Richard Turner is an incredible performer with exceptional talents and amazing skills.
He is, in our very humble opinion, one of the best cardsharps we have ever seen – ever. His lecture at The Magic Castle on Sunday was more of an exhibition of amazing card technique that even if we were taught with hours of patient instruction, we would still be unable to perform without his “fifty years of dedicated practice.”
The Second Deal is a personal point of pride for us. We have only been practicing it for about 30 years and of that 30 years, we slept, ate, had a life and worked in our non-magic world so it was not entirely dedicated to perfecting our work.
We saw Mr. Turner’s incredible dealing prowess and later performed our routine in which we rely on Seconds and felt shame. We wanted to stop our presentation and admit to the innocent lay audience that we were showing them the clutching, tightly gripped mechanics of muscle memory when they deserved so much better.
We did not actually stop our performance mid-deal but we felt it would have been warranted. We watched our hands deal Seconds that seemed so apparent that they looked (to us) more like a Glide from the top. We try to be humble (maybe not the most humble but of course if we were the most humble we would not claim to be) but seeing Mr. Turner’s lecture brought us down several rungs on the humble ladder towards humility.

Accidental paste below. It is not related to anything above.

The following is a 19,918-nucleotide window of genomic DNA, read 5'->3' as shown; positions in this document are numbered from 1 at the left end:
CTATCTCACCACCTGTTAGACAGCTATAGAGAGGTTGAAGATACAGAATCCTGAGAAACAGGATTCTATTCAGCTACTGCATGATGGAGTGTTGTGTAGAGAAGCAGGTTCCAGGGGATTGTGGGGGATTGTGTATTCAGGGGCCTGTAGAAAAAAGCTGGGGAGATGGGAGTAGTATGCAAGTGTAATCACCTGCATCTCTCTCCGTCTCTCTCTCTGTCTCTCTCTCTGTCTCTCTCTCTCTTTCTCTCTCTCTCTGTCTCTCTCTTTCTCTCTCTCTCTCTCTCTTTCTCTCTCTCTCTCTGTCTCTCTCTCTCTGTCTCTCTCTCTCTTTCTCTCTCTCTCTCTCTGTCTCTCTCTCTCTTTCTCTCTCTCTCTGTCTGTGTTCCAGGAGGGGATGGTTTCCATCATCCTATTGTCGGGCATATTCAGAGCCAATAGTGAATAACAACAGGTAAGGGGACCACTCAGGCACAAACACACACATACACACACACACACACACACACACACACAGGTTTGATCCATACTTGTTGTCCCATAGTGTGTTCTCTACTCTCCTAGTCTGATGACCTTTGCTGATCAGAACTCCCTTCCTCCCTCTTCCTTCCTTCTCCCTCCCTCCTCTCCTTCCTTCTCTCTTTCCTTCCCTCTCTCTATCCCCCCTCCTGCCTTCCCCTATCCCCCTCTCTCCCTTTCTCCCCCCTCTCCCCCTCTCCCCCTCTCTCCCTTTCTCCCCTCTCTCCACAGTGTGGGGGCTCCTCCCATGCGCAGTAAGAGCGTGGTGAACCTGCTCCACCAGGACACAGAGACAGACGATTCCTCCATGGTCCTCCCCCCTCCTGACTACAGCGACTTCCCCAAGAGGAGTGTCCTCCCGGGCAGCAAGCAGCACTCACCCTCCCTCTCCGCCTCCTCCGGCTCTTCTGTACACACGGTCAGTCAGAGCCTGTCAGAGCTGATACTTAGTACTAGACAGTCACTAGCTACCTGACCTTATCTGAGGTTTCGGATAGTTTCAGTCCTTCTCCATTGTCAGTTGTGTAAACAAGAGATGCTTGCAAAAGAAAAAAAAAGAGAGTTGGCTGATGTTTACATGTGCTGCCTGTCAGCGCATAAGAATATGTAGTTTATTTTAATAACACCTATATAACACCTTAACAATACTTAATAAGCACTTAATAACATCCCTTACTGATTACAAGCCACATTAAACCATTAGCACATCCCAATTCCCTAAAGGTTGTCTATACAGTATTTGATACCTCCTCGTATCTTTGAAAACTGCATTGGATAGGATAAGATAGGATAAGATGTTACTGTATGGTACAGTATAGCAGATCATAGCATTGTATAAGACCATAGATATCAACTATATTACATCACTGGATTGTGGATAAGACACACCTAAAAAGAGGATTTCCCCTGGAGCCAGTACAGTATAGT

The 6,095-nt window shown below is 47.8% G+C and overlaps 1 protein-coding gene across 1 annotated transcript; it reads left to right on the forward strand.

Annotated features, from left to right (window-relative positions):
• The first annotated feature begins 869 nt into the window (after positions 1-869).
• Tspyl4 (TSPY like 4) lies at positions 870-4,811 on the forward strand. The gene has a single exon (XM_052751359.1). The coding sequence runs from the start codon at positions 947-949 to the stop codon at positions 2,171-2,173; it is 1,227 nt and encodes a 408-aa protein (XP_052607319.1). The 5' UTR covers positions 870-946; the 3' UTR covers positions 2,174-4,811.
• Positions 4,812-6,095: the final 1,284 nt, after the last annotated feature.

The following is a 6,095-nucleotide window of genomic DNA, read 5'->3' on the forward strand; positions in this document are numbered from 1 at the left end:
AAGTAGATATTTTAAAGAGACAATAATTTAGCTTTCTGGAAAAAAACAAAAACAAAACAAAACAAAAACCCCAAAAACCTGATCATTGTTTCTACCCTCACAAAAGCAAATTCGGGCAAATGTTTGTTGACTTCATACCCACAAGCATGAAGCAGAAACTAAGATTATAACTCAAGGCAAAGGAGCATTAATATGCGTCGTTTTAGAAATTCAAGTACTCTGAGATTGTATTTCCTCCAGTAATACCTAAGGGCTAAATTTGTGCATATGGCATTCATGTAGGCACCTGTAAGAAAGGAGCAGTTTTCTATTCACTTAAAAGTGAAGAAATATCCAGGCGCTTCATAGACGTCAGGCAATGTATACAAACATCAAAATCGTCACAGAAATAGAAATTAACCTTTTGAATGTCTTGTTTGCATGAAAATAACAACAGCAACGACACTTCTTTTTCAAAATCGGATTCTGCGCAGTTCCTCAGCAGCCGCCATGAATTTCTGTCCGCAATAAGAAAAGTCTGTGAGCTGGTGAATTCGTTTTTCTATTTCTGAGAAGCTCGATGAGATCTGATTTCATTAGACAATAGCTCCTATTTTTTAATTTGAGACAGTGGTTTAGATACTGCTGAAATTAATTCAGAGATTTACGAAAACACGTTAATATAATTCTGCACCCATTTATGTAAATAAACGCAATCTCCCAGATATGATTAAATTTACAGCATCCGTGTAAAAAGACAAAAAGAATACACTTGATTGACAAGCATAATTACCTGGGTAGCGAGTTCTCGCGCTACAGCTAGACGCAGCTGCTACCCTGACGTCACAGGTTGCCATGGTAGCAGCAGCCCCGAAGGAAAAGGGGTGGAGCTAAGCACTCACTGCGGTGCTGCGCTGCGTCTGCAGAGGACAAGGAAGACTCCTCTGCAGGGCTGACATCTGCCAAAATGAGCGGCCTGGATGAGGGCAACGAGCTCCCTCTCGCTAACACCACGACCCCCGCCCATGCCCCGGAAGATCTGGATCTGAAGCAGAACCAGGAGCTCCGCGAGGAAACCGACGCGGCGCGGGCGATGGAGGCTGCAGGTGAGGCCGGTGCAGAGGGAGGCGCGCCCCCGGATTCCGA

Did we mention that Mr. Turner is blind? He is blind. Not “legally blind” or “partially blind” but really blind. He is demonstrating cardsharping with absolutely no ability to see what he is doing.
He has perfected the perfect Second deal without a visual reference. His Seconds are slowly done as if he were dealing directly from the top of the pack. There are no moves, no tells, no flashing or signs that a Second is in the offing, is occurring or has just happened.
Seeing Mr. Turner perform is like sitting in Plato’s Cave with a periscope for just a few minutes. We saw, briefly, what the real Second Deal looks like rather than the shadows on the wall we have been watching in our own hands or the hands of other performers.
His lecture is a delight to attend. It is not a study in basic sleights or fundamentals. In fact, there were very few sleights actually taught. It is more of an opportunity to watch a true master perform impossible effects using imperceptible skills. He discussed his involvement with the United States Playing Card Company and playing card production methods. We could have listened to that type of inside information for another ten hours. He told us about his interaction with Dai Vernon and Charlie Miller and their collaborative work on cardsharping skills. We would have gladly paid to listen to more of those stories.
The lecture went for about two hours but we had a feeling he was just getting started. We departed humbled but hopeful. It is satisfying to know that there is a perfect Second Deal. While we will likely never achieve it, we at least know our quest is not Quixotic.